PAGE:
The College Board has recently released a SAT Score Convertor that converts between old SAT and new SAT scores (as well as the ACT).
The calculator itself is quite clunky. I’ve managed to reverse engineer it into easy-to-read concordance tables:
These tables reveal something pretty startling: An old SAT score of 2300, long considered a good qualifying threshold score for Ivy League and other top-20 schools, is equivalent to a 1560 out of 1600 on the new SAT.
To put this in perspective, you can’t get more than an average of 4 questions wrong on the entire test (154 questions) if your goal is a 1560+.
And a 1500/1600 on the new exam is only a 2170/2400 on the old exam. Ouch. What you think is an amazing score may just be a good one.
This score inflation is due to a few factors:
- No penalty for guessing on the new SAT
- Only four answer choices instead of five on the new SAT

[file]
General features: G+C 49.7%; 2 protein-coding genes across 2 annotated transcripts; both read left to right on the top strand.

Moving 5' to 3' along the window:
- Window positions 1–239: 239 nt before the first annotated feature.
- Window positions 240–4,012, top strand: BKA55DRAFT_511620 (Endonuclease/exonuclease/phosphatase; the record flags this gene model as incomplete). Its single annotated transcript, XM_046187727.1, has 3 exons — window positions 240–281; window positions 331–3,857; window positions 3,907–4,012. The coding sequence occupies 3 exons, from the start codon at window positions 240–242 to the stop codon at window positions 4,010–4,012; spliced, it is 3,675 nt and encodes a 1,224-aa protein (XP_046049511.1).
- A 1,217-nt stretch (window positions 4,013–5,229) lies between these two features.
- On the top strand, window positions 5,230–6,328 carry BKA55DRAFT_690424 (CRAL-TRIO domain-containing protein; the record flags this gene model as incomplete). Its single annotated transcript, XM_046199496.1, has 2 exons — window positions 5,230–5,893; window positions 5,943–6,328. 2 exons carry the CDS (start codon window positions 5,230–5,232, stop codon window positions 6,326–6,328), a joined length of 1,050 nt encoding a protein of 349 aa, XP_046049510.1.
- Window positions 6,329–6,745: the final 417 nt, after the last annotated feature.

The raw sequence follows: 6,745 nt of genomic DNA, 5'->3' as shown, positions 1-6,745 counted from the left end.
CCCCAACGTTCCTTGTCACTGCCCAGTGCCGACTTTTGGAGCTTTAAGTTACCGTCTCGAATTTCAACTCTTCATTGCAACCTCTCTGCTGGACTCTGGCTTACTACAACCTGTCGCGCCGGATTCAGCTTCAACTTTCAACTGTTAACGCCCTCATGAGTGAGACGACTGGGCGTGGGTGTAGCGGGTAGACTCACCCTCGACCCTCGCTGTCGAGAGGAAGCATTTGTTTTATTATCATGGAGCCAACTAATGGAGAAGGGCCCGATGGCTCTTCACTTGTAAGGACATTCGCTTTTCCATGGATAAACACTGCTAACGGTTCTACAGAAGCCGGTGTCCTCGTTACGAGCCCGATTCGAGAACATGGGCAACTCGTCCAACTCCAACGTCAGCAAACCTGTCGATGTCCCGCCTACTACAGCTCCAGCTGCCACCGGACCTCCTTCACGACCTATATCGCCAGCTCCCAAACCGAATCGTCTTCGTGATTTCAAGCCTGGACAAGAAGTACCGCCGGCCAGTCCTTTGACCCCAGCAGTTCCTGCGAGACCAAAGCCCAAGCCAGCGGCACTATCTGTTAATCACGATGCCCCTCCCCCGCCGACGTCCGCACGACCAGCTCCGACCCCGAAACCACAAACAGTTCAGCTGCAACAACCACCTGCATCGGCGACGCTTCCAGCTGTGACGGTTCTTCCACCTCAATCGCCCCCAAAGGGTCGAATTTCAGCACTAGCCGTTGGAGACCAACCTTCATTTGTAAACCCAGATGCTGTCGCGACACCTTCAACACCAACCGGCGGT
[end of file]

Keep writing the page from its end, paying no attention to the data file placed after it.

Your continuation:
- The test overall is easier in terms of subject matter and question types
Don’t get me wrong—the new SAT is not a walk in the park. You’ll definitely encounter some very tough and tricky questions. The problem is that you’ll need to get those tough questions right to stay competitive. Silly mistakes on the easier questions will cost you more than ever before.
It will be interesting to see how this shakes up the college admissions landscape in the coming year.
By the way, if you took the PSAT, there is clear evidence of inflation there as well. See my PSAT National Merit Cutoff Predictions here.
Has the SAT gotten so easy that the margin of error at the top is now too thin? Or should we welcome the new changes simply because the test is now easier to get through?